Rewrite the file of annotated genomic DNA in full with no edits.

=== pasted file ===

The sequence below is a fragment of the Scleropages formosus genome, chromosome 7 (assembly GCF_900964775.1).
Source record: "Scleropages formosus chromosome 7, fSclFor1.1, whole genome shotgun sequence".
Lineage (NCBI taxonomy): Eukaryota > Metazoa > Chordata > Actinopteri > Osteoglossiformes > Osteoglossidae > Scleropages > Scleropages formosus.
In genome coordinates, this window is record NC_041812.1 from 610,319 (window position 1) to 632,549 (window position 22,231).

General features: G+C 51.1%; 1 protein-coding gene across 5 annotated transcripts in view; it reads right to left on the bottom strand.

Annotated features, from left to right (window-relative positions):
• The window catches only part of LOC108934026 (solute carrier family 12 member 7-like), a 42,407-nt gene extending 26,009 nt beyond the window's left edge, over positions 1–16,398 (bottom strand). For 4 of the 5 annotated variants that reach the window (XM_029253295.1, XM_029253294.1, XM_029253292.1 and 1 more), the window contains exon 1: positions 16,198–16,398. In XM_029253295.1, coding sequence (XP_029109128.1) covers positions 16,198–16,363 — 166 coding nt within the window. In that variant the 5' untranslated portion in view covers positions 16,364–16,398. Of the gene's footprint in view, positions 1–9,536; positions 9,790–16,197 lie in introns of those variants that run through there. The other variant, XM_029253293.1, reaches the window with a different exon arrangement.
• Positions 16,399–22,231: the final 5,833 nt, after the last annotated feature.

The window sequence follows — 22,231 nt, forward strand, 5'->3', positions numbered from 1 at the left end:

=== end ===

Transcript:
The sequence below is a fragment of the Scleropages formosus genome, chromosome 7 (assembly GCF_900964775.1).
Source record: "Scleropages formosus chromosome 7, fSclFor1.1, whole genome shotgun sequence".
Lineage (NCBI taxonomy): Eukaryota > Metazoa > Chordata > Actinopteri > Osteoglossiformes > Osteoglossidae > Scleropages > Scleropages formosus.
In genome coordinates, this window is record NC_041812.1 from 610,319 (window position 1) to 632,549 (window position 22,231).

General features: G+C 51.1%; 1 protein-coding gene across 5 annotated transcripts in view; it reads right to left on the bottom strand.

Annotated features, from left to right (window-relative positions):
• The window catches only part of LOC108934026 (solute carrier family 12 member 7-like), a 42,407-nt gene extending 26,009 nt beyond the window's left edge, over positions 1–16,398 (bottom strand). For 4 of the 5 annotated variants that reach the window (XM_029253295.1, XM_029253294.1, XM_029253292.1 and 1 more), the window contains exon 1: positions 16,198–16,398. In XM_029253295.1, coding sequence (XP_029109128.1) covers positions 16,198–16,363 — 166 coding nt within the window. In that variant the 5' untranslated portion in view covers positions 16,364–16,398. Of the gene's footprint in view, positions 1–9,536; positions 9,790–16,197 lie in introns of those variants that run through there. The other variant, XM_029253293.1, reaches the window with a different exon arrangement.
• Positions 16,399–22,231: the final 5,833 nt, after the last annotated feature.

The window sequence follows — 22,231 nt, forward strand, 5'->3', positions numbered from 1 at the left end: